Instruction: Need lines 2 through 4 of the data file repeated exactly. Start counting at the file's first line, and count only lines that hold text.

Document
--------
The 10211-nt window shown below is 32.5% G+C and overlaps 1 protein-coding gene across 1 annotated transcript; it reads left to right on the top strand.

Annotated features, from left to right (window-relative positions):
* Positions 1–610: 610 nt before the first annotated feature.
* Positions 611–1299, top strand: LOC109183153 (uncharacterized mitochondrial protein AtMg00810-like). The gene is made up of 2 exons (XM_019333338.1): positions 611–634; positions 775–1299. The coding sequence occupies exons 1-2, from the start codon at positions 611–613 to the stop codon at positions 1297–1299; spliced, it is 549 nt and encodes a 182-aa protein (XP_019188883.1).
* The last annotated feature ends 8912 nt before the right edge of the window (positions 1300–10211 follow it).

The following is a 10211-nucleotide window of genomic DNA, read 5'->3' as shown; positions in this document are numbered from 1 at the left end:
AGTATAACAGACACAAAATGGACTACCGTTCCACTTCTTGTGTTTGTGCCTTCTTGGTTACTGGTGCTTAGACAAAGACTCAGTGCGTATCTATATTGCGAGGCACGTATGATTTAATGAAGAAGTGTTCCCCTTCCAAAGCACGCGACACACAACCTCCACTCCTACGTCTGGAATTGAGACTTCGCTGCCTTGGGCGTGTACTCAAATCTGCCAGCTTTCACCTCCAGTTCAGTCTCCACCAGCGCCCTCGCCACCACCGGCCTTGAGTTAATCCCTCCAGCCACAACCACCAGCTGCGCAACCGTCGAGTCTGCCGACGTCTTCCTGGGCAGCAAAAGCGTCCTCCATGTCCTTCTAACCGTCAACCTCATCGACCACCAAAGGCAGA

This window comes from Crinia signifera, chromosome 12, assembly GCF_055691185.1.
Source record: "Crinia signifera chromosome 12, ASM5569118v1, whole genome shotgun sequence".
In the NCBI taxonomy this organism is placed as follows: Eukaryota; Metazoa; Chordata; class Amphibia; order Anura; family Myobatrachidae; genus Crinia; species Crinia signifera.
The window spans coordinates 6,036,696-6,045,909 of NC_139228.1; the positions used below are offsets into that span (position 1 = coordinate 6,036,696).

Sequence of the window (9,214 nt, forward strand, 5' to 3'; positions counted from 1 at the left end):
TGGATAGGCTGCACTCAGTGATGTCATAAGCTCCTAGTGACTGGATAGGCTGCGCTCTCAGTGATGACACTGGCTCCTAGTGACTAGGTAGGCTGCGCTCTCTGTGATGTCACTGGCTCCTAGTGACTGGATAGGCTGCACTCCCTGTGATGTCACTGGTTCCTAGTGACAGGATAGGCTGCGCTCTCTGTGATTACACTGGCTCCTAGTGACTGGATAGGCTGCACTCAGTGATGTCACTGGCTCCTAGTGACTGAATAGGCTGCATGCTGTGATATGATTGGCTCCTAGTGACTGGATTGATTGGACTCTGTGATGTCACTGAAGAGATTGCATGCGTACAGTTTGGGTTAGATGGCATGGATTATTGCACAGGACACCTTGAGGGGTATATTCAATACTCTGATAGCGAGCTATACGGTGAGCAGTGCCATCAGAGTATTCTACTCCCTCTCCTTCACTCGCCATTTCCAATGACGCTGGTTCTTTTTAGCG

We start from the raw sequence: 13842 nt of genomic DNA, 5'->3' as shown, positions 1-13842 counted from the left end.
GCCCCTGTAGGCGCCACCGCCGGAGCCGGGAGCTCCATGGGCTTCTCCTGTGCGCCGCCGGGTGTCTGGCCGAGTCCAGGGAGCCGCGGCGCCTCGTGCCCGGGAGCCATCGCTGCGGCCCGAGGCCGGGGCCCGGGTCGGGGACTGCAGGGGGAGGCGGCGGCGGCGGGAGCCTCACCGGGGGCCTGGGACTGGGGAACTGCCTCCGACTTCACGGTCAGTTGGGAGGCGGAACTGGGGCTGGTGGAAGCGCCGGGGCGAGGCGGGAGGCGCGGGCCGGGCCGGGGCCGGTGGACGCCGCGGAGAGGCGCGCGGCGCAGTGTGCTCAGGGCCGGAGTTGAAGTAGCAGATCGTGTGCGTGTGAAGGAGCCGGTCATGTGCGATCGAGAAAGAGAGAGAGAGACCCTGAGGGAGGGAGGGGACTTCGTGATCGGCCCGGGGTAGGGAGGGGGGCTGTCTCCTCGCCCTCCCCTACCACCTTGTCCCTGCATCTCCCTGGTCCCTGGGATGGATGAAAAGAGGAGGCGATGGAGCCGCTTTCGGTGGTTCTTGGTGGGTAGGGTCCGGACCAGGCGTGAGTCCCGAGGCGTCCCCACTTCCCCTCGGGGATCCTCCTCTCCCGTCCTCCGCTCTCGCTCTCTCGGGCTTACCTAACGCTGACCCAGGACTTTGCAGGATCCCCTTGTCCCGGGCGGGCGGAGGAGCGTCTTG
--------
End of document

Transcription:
Annotated features, from left to right (window-relative positions):
* Positions 1–610: 610 nt before the first annotated feature.
* Positions 611–1299, top strand: LOC109183153 (uncharacterized mitochondrial protein AtMg00810-like). The gene is made up of 2 exons (XM_019333338.1): positions 611–634; positions 775–1299. The coding sequence occupies exons 1-2, from the start codon at positions 611–613 to the stop codon at positions 1297–1299; spliced, it is 549 nt and encodes a 182-aa protein (XP_019188883.1).